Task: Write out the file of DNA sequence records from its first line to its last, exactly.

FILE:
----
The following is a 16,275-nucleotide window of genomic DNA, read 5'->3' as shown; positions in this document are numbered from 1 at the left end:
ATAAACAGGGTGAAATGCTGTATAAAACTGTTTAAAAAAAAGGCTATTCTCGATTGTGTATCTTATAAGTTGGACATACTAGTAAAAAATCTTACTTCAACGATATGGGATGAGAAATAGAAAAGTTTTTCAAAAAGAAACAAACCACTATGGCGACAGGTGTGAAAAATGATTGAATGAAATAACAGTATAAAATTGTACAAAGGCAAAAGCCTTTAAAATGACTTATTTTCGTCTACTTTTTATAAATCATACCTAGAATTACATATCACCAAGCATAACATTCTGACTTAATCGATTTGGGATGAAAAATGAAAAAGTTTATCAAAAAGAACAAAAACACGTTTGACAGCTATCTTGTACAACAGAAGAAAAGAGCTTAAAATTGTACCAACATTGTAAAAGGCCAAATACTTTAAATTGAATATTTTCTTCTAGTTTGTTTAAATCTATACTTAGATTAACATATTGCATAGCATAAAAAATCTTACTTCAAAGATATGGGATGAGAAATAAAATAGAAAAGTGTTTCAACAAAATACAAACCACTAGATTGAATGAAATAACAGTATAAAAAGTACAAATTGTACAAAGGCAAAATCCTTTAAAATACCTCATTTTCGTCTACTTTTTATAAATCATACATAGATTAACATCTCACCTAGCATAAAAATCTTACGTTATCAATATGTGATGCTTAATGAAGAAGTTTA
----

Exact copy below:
The following is a 16,275-nucleotide window of genomic DNA, read 5'->3' as shown; positions in this document are numbered from 1 at the left end:
ATAAACAGGGTGAAATGCTGTATAAAACTGTTTAAAAAAAAGGCTATTCTCGATTGTGTATCTTATAAGTTGGACATACTAGTAAAAAATCTTACTTCAACGATATGGGATGAGAAATAGAAAAGTTTTTCAAAAAGAAACAAACCACTATGGCGACAGGTGTGAAAAATGATTGAATGAAATAACAGTATAAAATTGTACAAAGGCAAAAGCCTTTAAAATGACTTATTTTCGTCTACTTTTTATAAATCATACCTAGAATTACATATCACCAAGCATAACATTCTGACTTAATCGATTTGGGATGAAAAATGAAAAAGTTTATCAAAAAGAACAAAAACACGTTTGACAGCTATCTTGTACAACAGAAGAAAAGAGCTTAAAATTGTACCAACATTGTAAAAGGCCAAATACTTTAAATTGAATATTTTCTTCTAGTTTGTTTAAATCTATACTTAGATTAACATATTGCATAGCATAAAAAATCTTACTTCAAAGATATGGGATGAGAAATAAAATAGAAAAGTGTTTCAACAAAATACAAACCACTAGATTGAATGAAATAACAGTATAAAAAGTACAAATTGTACAAAGGCAAAATCCTTTAAAATACCTCATTTTCGTCTACTTTTTATAAATCATACATAGATTAACATCTCACCTAGCATAAAAATCTTACGTTATCAATATGTGATGCTTAATGAAGAAGTTTA